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Warsaw breaks the mould of Eastern Europe’s major cities. The vibrant Polish capital offers an engaging blend of old and new, from grand palaces and pristine parks to modern museums and bold architectural projects. Currently undergoing a considerable economic boom, Warsaw’s rebirth follows a turbulent 20th century which saw the city virtually destroyed in World War II then painstakingly reconstructed during decades of communism in Poland and, more recently, European Union membership. The result is a distinctive, forward-looking and increasingly chic city, which also boasts a burgeoning nightlife and restaurant scene.
No visit to Warsaw is complete without experiencing its charming Old Town near the banks of the Vistula River. Known locally as Stare Miasto, this heritage district is filled with fine Renaissance, Baroque and Gothic architecture dating back to the city’s founding in the 13th century. Those with a taste for historic buildings will love the Royal Castle, city walls and 14th century St John’s Cathedral. The centrepiece is the delightful Old Town Market, which is lined with tall townhouses. Amazingly, most of the neighbourhood had been wiped off the map in the latter half of the 20th century. It was meticulously recreated after Nazi troops razed it to the ground during the Warsaw Uprising in 1944. Starting with an almost blank canvas of a cityscape, Varsovian planners took inspiration from 18th century paintings of the district when carefully designing their models for its reconstruction. The project earned World Heritage Site status for the Old Town in 1980.
Easily reached by metro, bus and tram, the Old Town is a good base for those enjoying a city break in Warsaw because it’s brimming with hotels to suit all budgets. Foodies will also enjoy the abundance of restaurants where they can sample the cuisine of Poland, including traditional dishes like pierogi dumplings, bigos stew, kielbasa sausages and hearty meat dishes.
Loved and loathed in equal measure by city residents, the Palace of Culture and Science dominates the skyline of Warsaw. This hulking example of socialist realist architecture is the tallest building in Poland and was given as a gift of friendship from Stalin’s Soviet Union. It harks back to a bygone era of communist rule and is one of the city’s remaining links with decades of Soviet influence. If your hotel is in downtown Warsaw there’s a good chance you’ll get a good view of the palace, or at least its tower. Unsurprisingly, locals have mixed feelings about the building as it once represented Soviet power. But now, many have come to embrace it as an iconic symbol of Warsaw, even if unflattering nicknames like Stalin’s Syringe or the Russian Wedding Cake have managed to stick. When the palace was constructed in the 1950s, the city lay mostly in ruins. Nowadays, it invites visitors to discover trendy bars, cafes, museums and theatres plus the grand Congress Hall and cinema. The observation deck on the 30th floor rewards visitors with excellent panoramas of central Warsaw and the bold, modern buildings that have appeared in downtown in recent years.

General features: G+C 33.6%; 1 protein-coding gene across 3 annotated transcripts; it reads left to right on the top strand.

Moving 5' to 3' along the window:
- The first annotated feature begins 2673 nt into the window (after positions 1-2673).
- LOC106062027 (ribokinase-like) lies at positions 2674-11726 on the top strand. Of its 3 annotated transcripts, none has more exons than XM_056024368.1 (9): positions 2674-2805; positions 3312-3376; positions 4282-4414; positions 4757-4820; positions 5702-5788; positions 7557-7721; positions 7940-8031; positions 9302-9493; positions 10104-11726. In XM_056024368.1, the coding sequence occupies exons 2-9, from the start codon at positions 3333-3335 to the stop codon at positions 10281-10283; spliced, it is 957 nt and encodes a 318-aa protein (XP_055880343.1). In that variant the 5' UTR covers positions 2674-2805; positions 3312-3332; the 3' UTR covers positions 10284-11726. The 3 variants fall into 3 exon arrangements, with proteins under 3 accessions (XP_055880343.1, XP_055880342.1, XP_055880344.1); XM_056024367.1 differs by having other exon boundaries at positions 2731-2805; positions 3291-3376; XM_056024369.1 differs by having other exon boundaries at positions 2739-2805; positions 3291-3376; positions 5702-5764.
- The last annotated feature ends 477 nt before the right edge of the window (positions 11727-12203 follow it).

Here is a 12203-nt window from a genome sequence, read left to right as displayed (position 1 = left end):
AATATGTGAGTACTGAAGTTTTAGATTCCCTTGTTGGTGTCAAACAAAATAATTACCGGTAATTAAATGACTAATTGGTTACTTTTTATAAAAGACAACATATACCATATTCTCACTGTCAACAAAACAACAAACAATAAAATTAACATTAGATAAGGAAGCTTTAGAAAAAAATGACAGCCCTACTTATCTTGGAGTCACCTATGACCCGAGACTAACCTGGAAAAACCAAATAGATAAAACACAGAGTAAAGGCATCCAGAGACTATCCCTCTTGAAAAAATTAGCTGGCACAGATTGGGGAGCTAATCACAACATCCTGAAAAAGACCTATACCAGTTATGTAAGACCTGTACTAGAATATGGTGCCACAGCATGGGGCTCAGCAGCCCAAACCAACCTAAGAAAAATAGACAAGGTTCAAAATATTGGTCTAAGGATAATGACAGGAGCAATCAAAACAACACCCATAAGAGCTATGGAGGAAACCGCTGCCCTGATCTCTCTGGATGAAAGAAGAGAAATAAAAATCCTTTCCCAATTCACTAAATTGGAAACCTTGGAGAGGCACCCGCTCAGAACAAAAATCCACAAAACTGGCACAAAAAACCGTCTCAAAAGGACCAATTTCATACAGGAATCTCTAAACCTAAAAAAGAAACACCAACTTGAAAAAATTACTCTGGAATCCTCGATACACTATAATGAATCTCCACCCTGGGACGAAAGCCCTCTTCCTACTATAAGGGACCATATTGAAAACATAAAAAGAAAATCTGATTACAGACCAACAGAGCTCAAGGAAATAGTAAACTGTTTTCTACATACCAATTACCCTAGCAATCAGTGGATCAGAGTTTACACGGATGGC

Another popular Soviet-era throwback is the Inn Under the Red Hog restaurant in Żelazna Street. Located at the edge of downtown Warsaw, this fun eatery prides boasts a carefully-preserved 1960s atmosphere, featuring kitsch red banners and amusing paintings of communist leaders. On the menu are many Polish favourites, separated into affordable options for proletarians and more luxurious dishes for the bourgeoisie.
Wilanów Palace thankfully escaped the wanton destruction of World War II. Located in the southern suburbs of the city, the Baroque 17th century palace gives visitors an indication of Warsaw’s splendour in the time before Poland was first partitioned in the late 18th century. There’s also a sprawling park, perfect for whiling away lazy afternoons. Alternatively, kick back and relax in Łazienki Park. Located just south of downtown, Warsaw’s largest park is a major draw for families with its beautifully-maintained green spaces and peacocks. Summertime visitors can even enjoy outdoor classical music concerts on Sundays. Naturally, the music of Polish-born composer Frederic Chopin features heavily. His life’s work is also celebrated at the Chopin Museum, boasting modern, interactive exhibits within the elegant Ostrogski Palace at the eastern edge of downtown.
Indeed, there’s an abundance of excellent museums across the city. The Warsaw Rising Museum in the Wola district is just a short walk from Rondo Daszynskiego metro station. Using archive films and photographs, it conveys the mounting sense of dread Varsovians felt as they bravely decided to resist the Nazi German occupation of their city in 1944. The Museum of the History of Polish Jews in Muranów district is also well worth a visit. Built on the site of the former Warsaw Ghetto, it houses multimedia exhibits lifting the lid on the story of Poland’s Jewish community, spanning the Middle Ages, the Holocaust and the modern day.